Did deliberate disinformation lead to Turkey's anti-Syrian refugee riots?

Did deliberate disinformation lead to Turkey's anti-Syrian refugee riots?
Widespread anti-Syrian violence has rocked parts of Turkey, but what role did disinformation play in stoking recent race riots?
4 min read
02 July, 2024
The violence against Syrians in Turkey is some of the worst since millions sought refuge in the country [Getty]

Allegations of the sexual abuse of a child by a Syrian man in the central Turkish city of Kayseri sparked a wave of xenophobic riots this week, targeting Syrian businesses and cars.

The three-days riots marked the worst anti-Syrian violence in Turkey since a wave of xenophobic rhetoric about refugees in the Turkish political scene emerged, particularly among parties opposed to President Recep Tayyip Erdogan's governing Justice and Development Party (AKP).

In a televised address on Monday, Erdogan accused opposition parties, which had advocated for the expulsion of refugees, of inciting violence.

"Nothing can be achieved by fueling xenophobia and hatred of refugees in society," Erdogan said and accused the opposition of "poisonous discourse".

Also on Monday, Fahrettin Altun, the Turkish government's communications director, said that the riots were being fuelled by "anti-Turkey elements", blaming them for spreading "provocative activities aimed at testing public order".

What happened in Kayseri?

Late on Sunday, word began to spread on social media that a Syrian man had "sexually assaulted" a young Turkish girl in Kayseri, with some saying she was as young as five-years-old.

The Turkish government later confirmed that a Syrian man had been arrested in the Melikgazi region of the Kayseri province over allegations of sexually harassing a seven-year-old Syrian girl.

The girl, along with her siblings and mother, have been placed in protective state custody.

Xenophobia, incitement and violence

Reports of the alleged abuse quickly spread across social media, with skewed narratives and outright lies about the incident which led to riots among Turks in the central Anatolian city who torched cars and Syrian-run businesses.

Before the truth of the situation could be established, anti-Syrian voices and political parties began to shape the narrative and skew it towards xenophobic incitement.

Even after it emerged that the girl was Syrian, some figures continued to use the incident to incite violence against Syrians in Turkey. False images of Syrians burning Turkish flags were shared online.

Umit Ozdag, the leader of Turkey’s anti-migration Victory Party, immediately blamed the Melikgazi tensions on the government's allegedly "privileged" treatment of Syrian refugees.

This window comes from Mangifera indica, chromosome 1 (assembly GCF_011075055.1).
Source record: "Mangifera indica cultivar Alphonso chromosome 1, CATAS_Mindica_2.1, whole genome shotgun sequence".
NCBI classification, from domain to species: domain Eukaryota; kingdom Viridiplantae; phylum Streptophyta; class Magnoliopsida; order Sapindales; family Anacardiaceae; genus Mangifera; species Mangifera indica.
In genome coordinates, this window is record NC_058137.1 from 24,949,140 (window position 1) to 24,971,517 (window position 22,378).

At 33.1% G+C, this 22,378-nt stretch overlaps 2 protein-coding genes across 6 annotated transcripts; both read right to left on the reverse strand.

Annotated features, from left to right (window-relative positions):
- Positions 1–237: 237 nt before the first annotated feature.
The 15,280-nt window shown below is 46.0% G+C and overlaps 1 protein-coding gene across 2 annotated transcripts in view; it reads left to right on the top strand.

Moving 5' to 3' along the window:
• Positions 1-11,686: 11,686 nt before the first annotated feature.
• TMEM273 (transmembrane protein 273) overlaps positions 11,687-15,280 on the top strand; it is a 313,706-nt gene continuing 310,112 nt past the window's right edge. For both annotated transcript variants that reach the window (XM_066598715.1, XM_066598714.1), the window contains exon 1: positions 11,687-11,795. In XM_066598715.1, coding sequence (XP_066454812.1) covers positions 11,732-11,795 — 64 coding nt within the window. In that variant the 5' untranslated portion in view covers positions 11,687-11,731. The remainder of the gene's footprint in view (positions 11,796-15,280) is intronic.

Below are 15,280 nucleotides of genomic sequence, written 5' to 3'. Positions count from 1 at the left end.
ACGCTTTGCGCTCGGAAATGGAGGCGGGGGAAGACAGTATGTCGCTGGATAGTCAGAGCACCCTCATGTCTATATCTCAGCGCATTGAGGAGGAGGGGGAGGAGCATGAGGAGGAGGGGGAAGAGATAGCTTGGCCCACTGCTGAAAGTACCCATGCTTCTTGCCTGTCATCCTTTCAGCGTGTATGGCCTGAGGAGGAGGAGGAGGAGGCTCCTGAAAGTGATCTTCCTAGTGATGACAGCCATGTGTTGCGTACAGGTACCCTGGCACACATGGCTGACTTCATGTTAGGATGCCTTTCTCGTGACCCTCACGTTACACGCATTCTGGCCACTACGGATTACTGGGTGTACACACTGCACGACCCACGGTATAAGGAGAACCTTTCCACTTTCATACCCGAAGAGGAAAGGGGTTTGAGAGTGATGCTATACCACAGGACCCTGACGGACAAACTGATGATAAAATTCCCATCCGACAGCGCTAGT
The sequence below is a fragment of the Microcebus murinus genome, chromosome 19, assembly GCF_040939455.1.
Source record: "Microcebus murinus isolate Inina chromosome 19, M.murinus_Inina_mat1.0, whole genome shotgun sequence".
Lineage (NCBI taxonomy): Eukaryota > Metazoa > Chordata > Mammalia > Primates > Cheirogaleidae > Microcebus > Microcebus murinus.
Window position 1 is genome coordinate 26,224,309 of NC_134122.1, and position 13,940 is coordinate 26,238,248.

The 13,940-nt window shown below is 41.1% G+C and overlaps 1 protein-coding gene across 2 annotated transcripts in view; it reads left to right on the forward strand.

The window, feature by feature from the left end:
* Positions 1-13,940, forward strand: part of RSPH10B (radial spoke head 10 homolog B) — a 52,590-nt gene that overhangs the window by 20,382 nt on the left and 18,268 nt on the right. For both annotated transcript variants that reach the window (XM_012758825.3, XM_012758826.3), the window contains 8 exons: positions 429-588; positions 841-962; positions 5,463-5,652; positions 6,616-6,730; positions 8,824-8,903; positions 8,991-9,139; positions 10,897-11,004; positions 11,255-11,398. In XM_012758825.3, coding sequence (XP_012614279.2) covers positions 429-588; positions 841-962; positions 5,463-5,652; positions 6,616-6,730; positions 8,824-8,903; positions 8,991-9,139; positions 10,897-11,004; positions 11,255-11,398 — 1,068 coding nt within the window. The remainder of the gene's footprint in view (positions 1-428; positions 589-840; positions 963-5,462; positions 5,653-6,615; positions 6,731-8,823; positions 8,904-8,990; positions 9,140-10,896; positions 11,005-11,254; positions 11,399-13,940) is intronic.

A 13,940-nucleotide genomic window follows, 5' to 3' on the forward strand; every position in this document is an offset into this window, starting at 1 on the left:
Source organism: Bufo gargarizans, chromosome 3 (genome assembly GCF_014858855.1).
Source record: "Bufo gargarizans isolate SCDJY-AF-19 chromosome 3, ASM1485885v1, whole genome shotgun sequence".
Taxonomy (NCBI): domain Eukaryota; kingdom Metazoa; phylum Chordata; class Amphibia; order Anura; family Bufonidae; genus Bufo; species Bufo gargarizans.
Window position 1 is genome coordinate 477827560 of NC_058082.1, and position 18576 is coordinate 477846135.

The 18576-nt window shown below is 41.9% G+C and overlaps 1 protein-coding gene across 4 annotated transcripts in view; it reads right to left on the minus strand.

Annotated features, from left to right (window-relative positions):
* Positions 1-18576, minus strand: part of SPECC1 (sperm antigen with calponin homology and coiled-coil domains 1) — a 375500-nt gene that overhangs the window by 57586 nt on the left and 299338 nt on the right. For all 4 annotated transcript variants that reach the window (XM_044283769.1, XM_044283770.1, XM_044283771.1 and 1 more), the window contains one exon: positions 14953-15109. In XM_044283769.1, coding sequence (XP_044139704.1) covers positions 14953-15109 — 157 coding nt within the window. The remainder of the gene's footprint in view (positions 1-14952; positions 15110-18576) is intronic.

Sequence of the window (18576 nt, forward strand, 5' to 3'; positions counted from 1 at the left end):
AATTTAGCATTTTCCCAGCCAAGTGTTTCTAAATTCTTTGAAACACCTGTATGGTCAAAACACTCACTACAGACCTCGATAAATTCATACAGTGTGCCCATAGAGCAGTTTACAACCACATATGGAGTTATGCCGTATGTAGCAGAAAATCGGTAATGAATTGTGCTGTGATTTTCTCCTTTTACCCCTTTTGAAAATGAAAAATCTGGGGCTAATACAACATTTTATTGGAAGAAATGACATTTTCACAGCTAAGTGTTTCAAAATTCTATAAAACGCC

"In summary, it's the government's wrongful Syria policy that is to blame," Ozdag said. "Don’t go looking elsewhere."

The rioting also spread beyond Kayseri, with the Turkish fascist Grey Wolves mobilising in Hatay, near the Syrian border, attacking local Syrian shops and surrounding the region’s municipal building chanting: "We don’t want refugees."

In Adana, Turkish police scrambled to stop racist Turkish motorcycle gangs entering Syrian neighbourhoods, with the group chanting racist slogans such as "We don’t want Syrians".

So far, 474 people have been detained by Turkish police for participation in the riots. 

Turkey hosts more Syrian refugees than any other country, but the government has often struggled to integrate Syrian refugees fully into society and the economy. This, combined with a struggling economy, has turned Syrians into political scapegoats with racist incidents against Syrians skyrocketing in recent years.

Anti-Syrian bots

In addition to political forces stoking xenophobia, Turkish Interior Minister Ali Yerlikaya said 343,000 anti-Syrian posts were made from approximately 79,000 accounts on X following the events.

Of this, Yerlikaya said security agencies had determined that 37 percent of these were from bots with 68 percent of the fake accounts making "provocative" comments about Syrians.

The Turkish government has not said where the bots originate from, but they confirmed they were investigating 10 of them to see if they are linked to a wider move to sow chaos in Turkey.

The Syrian response

Following the rampage against Syrians in Turkey, four people were killed after armed Syrian protesters and Turkish forces clashed in Syria's northwest on Monday, the Syrian Observatory for Human Rights (SOHR) said.

"Four people were killed in exchanges of fire between protesters and guards stationed at Turkish positions," the SOHR said.

The Syrian National Army, a coalition of armed Syrian opposition groups backed by Turkey, urged residents of northwestern Syria to "avoid being drawn in by seditionists who seek to sabotage our institutions".

It comes after apparent rapprochement between Ankara and the Syrian regime, including plans to open a crossing between government-held areas and those controlled by Turkish-backed opposition forces in Aleppo province.

Agencies contributed to this report.

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